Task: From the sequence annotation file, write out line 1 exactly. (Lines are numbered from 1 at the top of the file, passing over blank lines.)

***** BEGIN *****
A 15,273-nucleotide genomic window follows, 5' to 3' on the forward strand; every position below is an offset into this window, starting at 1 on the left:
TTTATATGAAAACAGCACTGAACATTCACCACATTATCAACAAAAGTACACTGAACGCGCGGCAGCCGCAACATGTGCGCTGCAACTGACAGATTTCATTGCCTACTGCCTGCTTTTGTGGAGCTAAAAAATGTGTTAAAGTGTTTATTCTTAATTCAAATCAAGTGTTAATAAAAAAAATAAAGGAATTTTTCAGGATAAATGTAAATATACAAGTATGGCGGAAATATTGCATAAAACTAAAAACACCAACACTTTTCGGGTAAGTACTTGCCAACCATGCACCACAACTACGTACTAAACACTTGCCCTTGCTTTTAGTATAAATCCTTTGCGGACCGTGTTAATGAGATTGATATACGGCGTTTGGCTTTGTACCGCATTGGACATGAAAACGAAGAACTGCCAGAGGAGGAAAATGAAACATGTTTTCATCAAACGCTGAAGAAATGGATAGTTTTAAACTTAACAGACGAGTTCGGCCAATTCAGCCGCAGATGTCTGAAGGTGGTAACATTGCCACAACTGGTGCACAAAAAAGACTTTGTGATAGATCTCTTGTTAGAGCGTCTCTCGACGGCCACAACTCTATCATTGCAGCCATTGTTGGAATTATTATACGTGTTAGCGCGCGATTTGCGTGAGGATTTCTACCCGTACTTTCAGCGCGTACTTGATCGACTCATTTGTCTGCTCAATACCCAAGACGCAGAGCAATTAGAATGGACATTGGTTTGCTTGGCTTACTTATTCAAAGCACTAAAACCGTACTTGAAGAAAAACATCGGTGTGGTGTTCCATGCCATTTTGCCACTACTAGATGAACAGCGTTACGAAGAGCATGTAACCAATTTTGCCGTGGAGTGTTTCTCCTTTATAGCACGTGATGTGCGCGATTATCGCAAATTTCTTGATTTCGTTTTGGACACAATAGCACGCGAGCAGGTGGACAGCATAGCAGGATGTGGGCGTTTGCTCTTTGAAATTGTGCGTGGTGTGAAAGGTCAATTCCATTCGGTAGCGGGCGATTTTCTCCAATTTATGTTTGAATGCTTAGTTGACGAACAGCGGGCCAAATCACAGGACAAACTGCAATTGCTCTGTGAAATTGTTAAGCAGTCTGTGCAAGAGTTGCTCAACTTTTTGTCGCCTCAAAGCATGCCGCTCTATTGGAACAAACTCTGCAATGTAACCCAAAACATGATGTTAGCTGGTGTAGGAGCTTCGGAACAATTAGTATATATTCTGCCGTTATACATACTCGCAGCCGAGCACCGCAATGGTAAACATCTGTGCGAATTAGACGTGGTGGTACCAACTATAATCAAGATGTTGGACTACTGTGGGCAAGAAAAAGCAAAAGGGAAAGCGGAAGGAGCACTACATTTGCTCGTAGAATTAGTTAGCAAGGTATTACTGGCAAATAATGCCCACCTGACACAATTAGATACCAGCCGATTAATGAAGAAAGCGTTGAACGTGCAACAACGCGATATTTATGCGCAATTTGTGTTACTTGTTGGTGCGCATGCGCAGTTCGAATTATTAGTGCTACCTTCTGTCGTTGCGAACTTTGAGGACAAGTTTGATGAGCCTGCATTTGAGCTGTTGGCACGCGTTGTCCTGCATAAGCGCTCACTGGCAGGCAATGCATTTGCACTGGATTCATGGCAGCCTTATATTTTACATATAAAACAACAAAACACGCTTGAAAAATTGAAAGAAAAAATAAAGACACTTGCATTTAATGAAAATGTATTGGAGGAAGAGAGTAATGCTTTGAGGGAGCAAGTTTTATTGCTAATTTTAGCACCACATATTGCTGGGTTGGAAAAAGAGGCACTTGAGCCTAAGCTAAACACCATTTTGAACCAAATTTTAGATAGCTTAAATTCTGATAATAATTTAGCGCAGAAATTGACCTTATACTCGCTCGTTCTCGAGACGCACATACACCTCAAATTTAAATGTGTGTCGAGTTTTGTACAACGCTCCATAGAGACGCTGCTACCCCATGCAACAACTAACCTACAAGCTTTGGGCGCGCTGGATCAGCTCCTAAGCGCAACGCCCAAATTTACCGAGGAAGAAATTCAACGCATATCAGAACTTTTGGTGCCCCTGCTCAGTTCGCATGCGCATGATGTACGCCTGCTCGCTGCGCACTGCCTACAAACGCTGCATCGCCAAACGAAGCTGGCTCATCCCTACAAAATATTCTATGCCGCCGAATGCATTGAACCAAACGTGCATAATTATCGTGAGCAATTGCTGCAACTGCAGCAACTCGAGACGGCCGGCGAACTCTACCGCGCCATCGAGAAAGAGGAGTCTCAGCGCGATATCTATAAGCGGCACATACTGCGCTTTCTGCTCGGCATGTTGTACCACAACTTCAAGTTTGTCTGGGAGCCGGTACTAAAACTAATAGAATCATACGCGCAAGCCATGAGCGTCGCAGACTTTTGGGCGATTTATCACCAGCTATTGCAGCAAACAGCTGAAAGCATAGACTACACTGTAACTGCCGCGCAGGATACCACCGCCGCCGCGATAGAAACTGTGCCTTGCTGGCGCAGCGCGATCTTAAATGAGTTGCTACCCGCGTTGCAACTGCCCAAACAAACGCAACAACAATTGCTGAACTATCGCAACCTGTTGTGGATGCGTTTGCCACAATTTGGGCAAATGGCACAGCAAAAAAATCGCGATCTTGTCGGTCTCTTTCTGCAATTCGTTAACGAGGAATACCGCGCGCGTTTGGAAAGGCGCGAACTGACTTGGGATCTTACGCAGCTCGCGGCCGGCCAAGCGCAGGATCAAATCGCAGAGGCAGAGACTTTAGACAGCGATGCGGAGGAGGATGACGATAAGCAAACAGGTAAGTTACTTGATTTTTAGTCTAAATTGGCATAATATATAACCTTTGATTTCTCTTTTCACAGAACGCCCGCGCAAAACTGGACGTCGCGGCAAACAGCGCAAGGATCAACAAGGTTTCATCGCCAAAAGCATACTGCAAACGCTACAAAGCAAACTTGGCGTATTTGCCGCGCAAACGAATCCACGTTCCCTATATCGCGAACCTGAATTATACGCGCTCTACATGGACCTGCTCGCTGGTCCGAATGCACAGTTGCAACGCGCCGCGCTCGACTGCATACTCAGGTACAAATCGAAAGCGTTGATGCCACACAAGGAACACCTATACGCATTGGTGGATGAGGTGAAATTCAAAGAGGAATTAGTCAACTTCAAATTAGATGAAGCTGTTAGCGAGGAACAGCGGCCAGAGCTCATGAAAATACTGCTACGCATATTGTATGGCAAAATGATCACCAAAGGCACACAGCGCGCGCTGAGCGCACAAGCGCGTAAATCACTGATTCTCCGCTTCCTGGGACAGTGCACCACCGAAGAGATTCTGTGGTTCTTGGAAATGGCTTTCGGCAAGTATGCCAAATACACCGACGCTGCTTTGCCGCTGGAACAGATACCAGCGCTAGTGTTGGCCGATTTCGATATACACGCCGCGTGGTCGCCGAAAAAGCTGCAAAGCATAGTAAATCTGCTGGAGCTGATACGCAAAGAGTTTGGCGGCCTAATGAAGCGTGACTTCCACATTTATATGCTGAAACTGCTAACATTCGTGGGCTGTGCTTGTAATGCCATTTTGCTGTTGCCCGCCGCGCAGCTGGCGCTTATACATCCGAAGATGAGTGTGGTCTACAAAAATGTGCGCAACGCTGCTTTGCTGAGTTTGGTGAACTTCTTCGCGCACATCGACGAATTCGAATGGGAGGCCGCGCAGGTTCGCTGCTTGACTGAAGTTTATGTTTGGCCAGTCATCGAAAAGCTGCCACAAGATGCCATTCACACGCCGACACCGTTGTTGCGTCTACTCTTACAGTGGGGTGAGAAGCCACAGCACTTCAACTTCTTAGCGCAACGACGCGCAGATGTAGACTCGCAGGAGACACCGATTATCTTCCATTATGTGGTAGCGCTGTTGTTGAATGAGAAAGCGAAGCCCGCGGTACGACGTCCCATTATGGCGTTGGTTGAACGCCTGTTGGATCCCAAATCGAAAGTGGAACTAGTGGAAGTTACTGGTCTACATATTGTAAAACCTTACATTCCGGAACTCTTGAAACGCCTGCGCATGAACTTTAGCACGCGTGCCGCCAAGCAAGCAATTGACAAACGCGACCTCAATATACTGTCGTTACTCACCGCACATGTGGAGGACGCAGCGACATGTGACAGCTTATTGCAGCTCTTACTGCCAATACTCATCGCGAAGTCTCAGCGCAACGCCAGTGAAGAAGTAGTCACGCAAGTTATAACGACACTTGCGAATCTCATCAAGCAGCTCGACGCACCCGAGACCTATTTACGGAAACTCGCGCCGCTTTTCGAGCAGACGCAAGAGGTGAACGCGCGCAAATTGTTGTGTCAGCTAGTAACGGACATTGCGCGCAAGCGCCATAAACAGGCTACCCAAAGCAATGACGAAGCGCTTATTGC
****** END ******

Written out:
A 15,273-nucleotide genomic window follows, 5' to 3' on the forward strand; every position below is an offset into this window, starting at 1 on the left: